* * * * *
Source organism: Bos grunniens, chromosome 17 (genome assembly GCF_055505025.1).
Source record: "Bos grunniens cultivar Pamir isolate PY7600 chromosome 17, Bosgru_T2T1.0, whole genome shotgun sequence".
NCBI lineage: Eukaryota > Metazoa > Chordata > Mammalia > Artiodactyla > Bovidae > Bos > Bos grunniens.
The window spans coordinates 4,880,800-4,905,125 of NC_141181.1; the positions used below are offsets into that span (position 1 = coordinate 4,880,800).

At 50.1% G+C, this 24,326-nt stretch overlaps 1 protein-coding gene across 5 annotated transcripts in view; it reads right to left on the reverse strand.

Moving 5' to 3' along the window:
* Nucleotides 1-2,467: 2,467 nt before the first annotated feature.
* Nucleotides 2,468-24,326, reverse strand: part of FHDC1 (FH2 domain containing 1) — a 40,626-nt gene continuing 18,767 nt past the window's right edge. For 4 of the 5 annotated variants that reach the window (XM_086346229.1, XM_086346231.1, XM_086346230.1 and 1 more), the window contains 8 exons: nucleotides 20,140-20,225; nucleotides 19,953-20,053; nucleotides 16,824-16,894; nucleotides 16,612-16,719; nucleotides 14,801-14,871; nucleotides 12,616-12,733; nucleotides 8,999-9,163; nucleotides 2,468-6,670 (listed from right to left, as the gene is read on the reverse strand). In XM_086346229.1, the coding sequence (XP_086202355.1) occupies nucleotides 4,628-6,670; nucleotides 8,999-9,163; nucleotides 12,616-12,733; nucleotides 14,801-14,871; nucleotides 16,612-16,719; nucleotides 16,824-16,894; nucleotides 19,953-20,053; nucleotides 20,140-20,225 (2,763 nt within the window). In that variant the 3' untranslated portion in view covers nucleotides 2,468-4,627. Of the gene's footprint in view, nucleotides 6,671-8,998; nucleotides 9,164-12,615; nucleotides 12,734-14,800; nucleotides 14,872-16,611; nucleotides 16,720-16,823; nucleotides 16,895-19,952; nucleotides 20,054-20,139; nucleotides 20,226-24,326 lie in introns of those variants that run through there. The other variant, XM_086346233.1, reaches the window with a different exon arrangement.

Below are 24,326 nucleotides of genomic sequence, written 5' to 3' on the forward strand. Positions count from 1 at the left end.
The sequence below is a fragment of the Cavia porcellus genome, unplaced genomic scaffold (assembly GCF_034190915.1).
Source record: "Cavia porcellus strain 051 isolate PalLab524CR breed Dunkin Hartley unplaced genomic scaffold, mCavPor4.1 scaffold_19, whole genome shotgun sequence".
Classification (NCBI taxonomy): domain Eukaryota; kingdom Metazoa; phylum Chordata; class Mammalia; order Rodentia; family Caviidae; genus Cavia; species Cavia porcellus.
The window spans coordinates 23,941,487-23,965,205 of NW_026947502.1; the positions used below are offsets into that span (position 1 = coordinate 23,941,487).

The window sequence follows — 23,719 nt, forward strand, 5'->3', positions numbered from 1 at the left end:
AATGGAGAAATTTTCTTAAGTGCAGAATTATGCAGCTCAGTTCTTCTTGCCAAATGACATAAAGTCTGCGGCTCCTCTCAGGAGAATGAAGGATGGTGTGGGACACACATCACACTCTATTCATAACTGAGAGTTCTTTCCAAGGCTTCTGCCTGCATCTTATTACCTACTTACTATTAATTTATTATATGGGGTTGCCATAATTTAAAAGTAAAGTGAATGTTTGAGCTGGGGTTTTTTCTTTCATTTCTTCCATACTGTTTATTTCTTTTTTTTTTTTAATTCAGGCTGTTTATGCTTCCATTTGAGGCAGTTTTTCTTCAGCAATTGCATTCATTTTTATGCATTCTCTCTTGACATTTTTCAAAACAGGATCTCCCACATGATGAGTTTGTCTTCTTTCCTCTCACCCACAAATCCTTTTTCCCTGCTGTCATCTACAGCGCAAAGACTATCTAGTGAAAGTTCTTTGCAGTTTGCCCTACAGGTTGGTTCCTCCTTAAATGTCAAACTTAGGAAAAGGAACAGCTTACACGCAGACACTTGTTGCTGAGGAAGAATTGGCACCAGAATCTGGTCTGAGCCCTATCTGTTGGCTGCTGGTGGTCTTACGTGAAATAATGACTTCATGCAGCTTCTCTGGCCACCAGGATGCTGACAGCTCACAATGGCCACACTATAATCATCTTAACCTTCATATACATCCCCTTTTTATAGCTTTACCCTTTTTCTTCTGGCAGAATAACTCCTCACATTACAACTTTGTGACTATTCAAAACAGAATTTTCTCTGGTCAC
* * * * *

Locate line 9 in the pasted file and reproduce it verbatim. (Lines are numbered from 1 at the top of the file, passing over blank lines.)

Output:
Below are 24,326 nucleotides of genomic sequence, written 5' to 3' on the forward strand. Positions count from 1 at the left end.